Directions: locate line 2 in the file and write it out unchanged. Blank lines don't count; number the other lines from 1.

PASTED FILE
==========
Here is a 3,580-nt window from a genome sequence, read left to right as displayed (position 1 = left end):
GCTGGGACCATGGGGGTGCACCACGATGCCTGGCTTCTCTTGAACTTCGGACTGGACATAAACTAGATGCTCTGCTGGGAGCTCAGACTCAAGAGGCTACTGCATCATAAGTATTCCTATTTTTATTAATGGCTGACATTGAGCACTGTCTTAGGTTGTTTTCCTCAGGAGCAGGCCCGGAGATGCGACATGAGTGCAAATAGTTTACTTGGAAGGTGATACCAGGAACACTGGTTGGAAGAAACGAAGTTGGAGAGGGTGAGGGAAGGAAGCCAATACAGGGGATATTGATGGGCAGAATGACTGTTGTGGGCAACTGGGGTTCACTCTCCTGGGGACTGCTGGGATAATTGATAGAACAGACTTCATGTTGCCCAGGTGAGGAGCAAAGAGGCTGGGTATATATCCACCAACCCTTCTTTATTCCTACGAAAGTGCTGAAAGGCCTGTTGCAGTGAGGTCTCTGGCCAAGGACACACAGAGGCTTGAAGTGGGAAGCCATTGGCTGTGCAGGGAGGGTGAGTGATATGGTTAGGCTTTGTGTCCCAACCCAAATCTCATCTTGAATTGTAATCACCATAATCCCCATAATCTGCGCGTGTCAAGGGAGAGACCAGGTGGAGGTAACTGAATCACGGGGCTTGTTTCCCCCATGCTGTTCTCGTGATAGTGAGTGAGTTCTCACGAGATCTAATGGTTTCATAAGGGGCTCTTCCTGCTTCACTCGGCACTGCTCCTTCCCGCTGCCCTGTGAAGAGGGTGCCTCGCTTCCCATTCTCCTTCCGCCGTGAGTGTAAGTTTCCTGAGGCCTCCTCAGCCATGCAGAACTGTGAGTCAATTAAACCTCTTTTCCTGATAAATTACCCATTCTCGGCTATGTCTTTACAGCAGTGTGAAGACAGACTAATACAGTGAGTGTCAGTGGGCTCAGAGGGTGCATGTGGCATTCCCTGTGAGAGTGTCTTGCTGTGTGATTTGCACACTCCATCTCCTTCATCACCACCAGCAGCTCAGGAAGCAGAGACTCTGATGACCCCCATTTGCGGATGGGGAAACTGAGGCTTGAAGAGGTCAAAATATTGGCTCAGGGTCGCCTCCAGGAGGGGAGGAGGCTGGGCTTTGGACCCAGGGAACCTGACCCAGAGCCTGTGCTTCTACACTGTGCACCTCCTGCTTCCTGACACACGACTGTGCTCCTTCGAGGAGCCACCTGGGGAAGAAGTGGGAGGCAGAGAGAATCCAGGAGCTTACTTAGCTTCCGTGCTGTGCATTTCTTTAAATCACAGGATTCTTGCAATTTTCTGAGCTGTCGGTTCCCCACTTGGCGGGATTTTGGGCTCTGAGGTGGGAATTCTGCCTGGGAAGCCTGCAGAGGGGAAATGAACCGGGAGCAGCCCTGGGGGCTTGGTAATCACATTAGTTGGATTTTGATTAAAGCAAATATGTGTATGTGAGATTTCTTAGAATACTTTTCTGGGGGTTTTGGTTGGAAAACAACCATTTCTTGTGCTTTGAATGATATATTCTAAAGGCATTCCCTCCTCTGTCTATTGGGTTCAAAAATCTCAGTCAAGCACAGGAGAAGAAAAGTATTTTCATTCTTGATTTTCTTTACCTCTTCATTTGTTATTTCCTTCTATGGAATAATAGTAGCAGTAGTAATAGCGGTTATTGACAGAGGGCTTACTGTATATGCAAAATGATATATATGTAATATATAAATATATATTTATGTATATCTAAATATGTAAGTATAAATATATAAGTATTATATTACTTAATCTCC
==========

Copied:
GCTGGGACCATGGGGGTGCACCACGATGCCTGGCTTCTCTTGAACTTCGGACTGGACATAAACTAGATGCTCTGCTGGGAGCTCAGACTCAAGAGGCTACTGCATCATAAGTATTCCTATTTTTATTAATGGCTGACATTGAGCACTGTCTTAGGTTGTTTTCCTCAGGAGCAGGCCCGGAGATGCGACATGAGTGCAAATAGTTTACTTGGAAGGTGATACCAGGAACACTGGTTGGAAGAAACGAAGTTGGAGAGGGTGAGGGAAGGAAGCCAATACAGGGGATATTGATGGGCAGAATGACTGTTGTGGGCAACTGGGGTTCACTCTCCTGGGGACTGCTGGGATAATTGATAGAACAGACTTCATGTTGCCCAGGTGAGGAGCAAAGAGGCTGGGTATATATCCACCAACCCTTCTTTATTCCTACGAAAGTGCTGAAAGGCCTGTTGCAGTGAGGTCTCTGGCCAAGGACACACAGAGGCTTGAAGTGGGAAGCCATTGGCTGTGCAGGGAGGGTGAGTGATATGGTTAGGCTTTGTGTCCCAACCCAAATCTCATCTTGAATTGTAATCACCATAATCCCCATAATCTGCGCGTGTCAAGGGAGAGACCAGGTGGAGGTAACTGAATCACGGGGCTTGTTTCCCCCATGCTGTTCTCGTGATAGTGAGTGAGTTCTCACGAGATCTAATGGTTTCATAAGGGGCTCTTCCTGCTTCACTCGGCACTGCTCCTTCCCGCTGCCCTGTGAAGAGGGTGCCTCGCTTCCCATTCTCCTTCCGCCGTGAGTGTAAGTTTCCTGAGGCCTCCTCAGCCATGCAGAACTGTGAGTCAATTAAACCTCTTTTCCTGATAAATTACCCATTCTCGGCTATGTCTTTACAGCAGTGTGAAGACAGACTAATACAGTGAGTGTCAGTGGGCTCAGAGGGTGCATGTGGCATTCCCTGTGAGAGTGTCTTGCTGTGTGATTTGCACACTCCATCTCCTTCATCACCACCAGCAGCTCAGGAAGCAGAGACTCTGATGACCCCCATTTGCGGATGGGGAAACTGAGGCTTGAAGAGGTCAAAATATTGGCTCAGGGTCGCCTCCAGGAGGGGAGGAGGCTGGGCTTTGGACCCAGGGAACCTGACCCAGAGCCTGTGCTTCTACACTGTGCACCTCCTGCTTCCTGACACACGACTGTGCTCCTTCGAGGAGCCACCTGGGGAAGAAGTGGGAGGCAGAGAGAATCCAGGAGCTTACTTAGCTTCCGTGCTGTGCATTTCTTTAAATCACAGGATTCTTGCAATTTTCTGAGCTGTCGGTTCCCCACTTGGCGGGATTTTGGGCTCTGAGGTGGGAATTCTGCCTGGGAAGCCTGCAGAGGGGAAATGAACCGGGAGCAGCCCTGGGGGCTTGGTAATCACATTAGTTGGATTTTGATTAAAGCAAATATGTGTATGTGAGATTTCTTAGAATACTTTTCTGGGGGTTTTGGTTGGAAAACAACCATTTCTTGTGCTTTGAATGATATATTCTAAAGGCATTCCCTCCTCTGTCTATTGGGTTCAAAAATCTCAGTCAAGCACAGGAGAAGAAAAGTATTTTCATTCTTGATTTTCTTTACCTCTTCATTTGTTATTTCCTTCTATGGAATAATAGTAGCAGTAGTAATAGCGGTTATTGACAGAGGGCTTACTGTATATGCAAAATGATATATATGTAATATATAAATATATATTTATGTATATCTAAATATGTAAGTATAAATATATAAGTATTATATTACTTAATCTCC